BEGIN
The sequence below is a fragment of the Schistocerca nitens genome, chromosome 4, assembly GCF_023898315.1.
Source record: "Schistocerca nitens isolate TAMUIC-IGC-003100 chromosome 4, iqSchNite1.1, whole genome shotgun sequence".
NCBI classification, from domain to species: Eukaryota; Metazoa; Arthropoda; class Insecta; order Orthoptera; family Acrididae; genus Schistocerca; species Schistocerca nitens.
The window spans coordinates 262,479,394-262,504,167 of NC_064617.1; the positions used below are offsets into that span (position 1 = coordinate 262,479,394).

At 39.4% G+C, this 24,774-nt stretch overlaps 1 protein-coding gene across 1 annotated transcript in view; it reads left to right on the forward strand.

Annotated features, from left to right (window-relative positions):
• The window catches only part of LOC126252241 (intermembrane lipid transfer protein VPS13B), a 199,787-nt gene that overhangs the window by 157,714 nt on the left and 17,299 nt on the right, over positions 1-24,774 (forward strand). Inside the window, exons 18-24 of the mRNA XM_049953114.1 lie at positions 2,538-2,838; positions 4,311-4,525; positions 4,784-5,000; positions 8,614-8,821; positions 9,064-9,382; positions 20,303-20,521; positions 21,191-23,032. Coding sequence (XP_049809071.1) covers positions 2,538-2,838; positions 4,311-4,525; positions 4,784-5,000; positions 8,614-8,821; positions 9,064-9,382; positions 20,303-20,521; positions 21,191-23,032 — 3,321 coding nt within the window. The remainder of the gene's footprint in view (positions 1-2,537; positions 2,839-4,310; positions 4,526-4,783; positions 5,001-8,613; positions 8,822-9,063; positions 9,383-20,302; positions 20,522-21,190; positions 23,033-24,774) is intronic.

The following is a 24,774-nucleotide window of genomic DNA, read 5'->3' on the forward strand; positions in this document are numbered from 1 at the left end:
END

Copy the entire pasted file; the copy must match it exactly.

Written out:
The sequence below is a fragment of the Schistocerca nitens genome, chromosome 4, assembly GCF_023898315.1.
Source record: "Schistocerca nitens isolate TAMUIC-IGC-003100 chromosome 4, iqSchNite1.1, whole genome shotgun sequence".
NCBI classification, from domain to species: Eukaryota; Metazoa; Arthropoda; class Insecta; order Orthoptera; family Acrididae; genus Schistocerca; species Schistocerca nitens.
The window spans coordinates 262,479,394-262,504,167 of NC_064617.1; the positions used below are offsets into that span (position 1 = coordinate 262,479,394).

At 39.4% G+C, this 24,774-nt stretch overlaps 1 protein-coding gene across 1 annotated transcript in view; it reads left to right on the forward strand.

Annotated features, from left to right (window-relative positions):
• The window catches only part of LOC126252241 (intermembrane lipid transfer protein VPS13B), a 199,787-nt gene that overhangs the window by 157,714 nt on the left and 17,299 nt on the right, over positions 1-24,774 (forward strand). Inside the window, exons 18-24 of the mRNA XM_049953114.1 lie at positions 2,538-2,838; positions 4,311-4,525; positions 4,784-5,000; positions 8,614-8,821; positions 9,064-9,382; positions 20,303-20,521; positions 21,191-23,032. Coding sequence (XP_049809071.1) covers positions 2,538-2,838; positions 4,311-4,525; positions 4,784-5,000; positions 8,614-8,821; positions 9,064-9,382; positions 20,303-20,521; positions 21,191-23,032 — 3,321 coding nt within the window. The remainder of the gene's footprint in view (positions 1-2,537; positions 2,839-4,310; positions 4,526-4,783; positions 5,001-8,613; positions 8,822-9,063; positions 9,383-20,302; positions 20,522-21,190; positions 23,033-24,774) is intronic.

The following is a 24,774-nucleotide window of genomic DNA, read 5'->3' on the forward strand; positions in this document are numbered from 1 at the left end: